A Few Format Changes to the 23rd Annual Joint Commodity Conference

One of the most anticipated events at the Joint Commodity Conference is the yield and performance awards given for each of the four commodities involved in the conference; corn, soybean, small grains and cotton. Dr. Jim Dunphy, Extension soybean specialist with NC State:

“We’ll have a little different format in terms of the programming this year compared to what they’ve had in past years. The one thing that the growers are always interested in are the production and efficiency awards, and yield contest. And those will be close to the same time; 2:30 on Thursday afternoon, and that’s when we’ll give out the awards for the small grain, corn and soybean contests.”

But, there will be a bit of a format change at this year’s Conference according to Dunphy:

“This year will be concurrent sessions with the four production specialist with updates on the various crops, Randy Weisz, Keith Edmiston, Ron Heineger, and myself. In the past those have been on Friday morning, this time they’re on Thursday afternoon starting at 3:45.”

Which means, producers with more than one crop will have to choose which research results they want to hear about.  Dunphy explains the thinking behind trying a different format this year:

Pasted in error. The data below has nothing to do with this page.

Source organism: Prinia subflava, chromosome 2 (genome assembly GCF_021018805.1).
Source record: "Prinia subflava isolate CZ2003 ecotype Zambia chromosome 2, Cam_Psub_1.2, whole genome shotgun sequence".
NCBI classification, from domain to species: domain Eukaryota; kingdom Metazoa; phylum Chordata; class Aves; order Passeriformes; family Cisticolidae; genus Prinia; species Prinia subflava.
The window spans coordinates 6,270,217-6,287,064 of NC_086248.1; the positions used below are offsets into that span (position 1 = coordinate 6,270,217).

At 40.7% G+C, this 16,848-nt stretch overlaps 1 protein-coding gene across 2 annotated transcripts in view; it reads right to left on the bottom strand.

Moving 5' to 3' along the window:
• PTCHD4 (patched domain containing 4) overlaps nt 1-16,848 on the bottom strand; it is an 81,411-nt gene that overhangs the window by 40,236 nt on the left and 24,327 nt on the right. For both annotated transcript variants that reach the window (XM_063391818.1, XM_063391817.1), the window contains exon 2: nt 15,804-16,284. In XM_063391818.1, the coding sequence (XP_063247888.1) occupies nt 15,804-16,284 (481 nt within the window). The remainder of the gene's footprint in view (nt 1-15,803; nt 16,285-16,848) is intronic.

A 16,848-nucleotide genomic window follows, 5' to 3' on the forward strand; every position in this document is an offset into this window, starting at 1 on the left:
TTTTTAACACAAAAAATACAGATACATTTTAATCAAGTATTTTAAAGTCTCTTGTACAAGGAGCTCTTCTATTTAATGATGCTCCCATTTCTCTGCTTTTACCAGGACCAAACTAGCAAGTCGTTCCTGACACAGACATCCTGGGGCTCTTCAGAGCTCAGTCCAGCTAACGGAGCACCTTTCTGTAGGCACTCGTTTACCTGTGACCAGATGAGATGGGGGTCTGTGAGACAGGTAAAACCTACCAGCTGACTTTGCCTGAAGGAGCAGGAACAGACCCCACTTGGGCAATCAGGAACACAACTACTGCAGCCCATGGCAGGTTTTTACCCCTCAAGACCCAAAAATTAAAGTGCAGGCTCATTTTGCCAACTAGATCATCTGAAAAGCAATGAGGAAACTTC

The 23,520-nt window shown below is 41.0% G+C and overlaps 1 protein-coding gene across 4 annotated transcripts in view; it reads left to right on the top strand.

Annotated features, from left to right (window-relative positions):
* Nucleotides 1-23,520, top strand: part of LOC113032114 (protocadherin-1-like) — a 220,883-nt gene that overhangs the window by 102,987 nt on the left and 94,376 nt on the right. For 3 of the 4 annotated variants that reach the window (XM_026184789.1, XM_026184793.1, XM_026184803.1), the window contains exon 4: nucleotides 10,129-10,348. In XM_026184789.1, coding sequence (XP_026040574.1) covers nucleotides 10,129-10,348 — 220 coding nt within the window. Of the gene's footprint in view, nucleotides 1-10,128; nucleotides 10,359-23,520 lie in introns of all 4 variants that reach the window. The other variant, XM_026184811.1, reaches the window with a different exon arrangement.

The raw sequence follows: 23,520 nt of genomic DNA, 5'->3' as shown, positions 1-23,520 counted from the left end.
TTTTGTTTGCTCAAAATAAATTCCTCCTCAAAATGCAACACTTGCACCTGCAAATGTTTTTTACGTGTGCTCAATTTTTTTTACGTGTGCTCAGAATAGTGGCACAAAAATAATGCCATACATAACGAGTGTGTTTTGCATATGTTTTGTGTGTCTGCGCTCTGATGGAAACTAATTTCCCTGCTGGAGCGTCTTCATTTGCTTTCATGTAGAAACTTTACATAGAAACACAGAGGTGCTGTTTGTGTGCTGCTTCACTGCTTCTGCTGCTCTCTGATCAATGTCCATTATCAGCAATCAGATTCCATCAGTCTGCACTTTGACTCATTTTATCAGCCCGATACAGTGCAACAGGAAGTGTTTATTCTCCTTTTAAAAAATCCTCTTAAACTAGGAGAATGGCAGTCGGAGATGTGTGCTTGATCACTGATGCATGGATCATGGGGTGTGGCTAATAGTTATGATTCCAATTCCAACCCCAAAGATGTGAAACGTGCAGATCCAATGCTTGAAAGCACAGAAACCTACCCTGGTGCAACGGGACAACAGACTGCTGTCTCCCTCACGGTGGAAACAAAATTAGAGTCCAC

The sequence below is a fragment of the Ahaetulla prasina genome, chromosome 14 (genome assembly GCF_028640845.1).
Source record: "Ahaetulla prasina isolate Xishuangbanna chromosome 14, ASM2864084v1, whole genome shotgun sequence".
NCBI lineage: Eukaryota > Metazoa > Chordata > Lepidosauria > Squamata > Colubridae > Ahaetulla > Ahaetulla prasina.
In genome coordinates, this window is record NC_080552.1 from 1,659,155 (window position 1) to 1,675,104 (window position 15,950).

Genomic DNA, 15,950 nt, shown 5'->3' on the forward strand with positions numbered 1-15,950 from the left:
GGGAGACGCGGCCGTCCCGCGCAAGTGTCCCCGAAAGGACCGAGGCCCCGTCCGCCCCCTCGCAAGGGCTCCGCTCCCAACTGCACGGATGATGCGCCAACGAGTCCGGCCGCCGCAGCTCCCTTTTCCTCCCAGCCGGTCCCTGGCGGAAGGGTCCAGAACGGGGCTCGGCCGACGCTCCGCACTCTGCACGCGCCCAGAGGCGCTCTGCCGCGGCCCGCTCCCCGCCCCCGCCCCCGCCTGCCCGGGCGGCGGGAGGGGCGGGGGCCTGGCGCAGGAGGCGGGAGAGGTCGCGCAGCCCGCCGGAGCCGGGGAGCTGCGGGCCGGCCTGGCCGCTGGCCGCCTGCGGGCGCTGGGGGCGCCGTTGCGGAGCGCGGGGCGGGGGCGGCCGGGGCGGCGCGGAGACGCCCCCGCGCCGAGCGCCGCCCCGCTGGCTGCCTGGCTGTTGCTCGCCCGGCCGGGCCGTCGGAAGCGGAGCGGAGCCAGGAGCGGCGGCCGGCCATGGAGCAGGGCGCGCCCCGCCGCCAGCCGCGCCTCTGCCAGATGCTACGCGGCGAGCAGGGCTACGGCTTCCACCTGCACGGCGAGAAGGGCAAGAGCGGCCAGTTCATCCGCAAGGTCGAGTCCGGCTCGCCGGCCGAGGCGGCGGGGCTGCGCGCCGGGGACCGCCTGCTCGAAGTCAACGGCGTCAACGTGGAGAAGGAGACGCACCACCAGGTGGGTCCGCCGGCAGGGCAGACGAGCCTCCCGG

“Planning committee wanted to try this year and see how it worked out, there’s always a difference of opinion of how much production information they want at this meeting, and a lot of this comes from various counties don’t have the same programming within the county. We’ve got some counties that have quite a few ag meetings and they’re less interested in what production information is available at this grower meeting than the growers in the counties that don’t have as many. That’s nto a good or bad thing in the counties, that’s just the difference, and it leaves a difference of opinion amongst the growers. So, they’re trying to see what appeals to the most growers, so trying something different this year.”

As to the soybean yield and performance contest winners, among the participants, average yields got the job done according to Dunphy:

“No big ones, really. If you look at the weather we had during the summer, you’d say east of Raleigh was hotter and dryer than west of Raleigh. Which would leave some of these long-term no0-till fields west of Raleigh in relatively good shape in terms of likelihood of having a high yield for the high yield contest. That would be an educated guess, and that will probably hold up alright. The other commodities, I haven’t seen the results on them, I don’t know how those will come out. The southeast probably had the roughest weather in terms of soybeans, both hot and dry. So did the southern coastal plain, they didn’t even have any entered this year.”

The performance and yield contest presentation for all four commodities, cotton, corn, soybean and small grain takes place Thursday afternoon at the 23rd Annual Joint Commodity Conference in Durham.  For complete coverage of the Joint Commodities Conference, click here…


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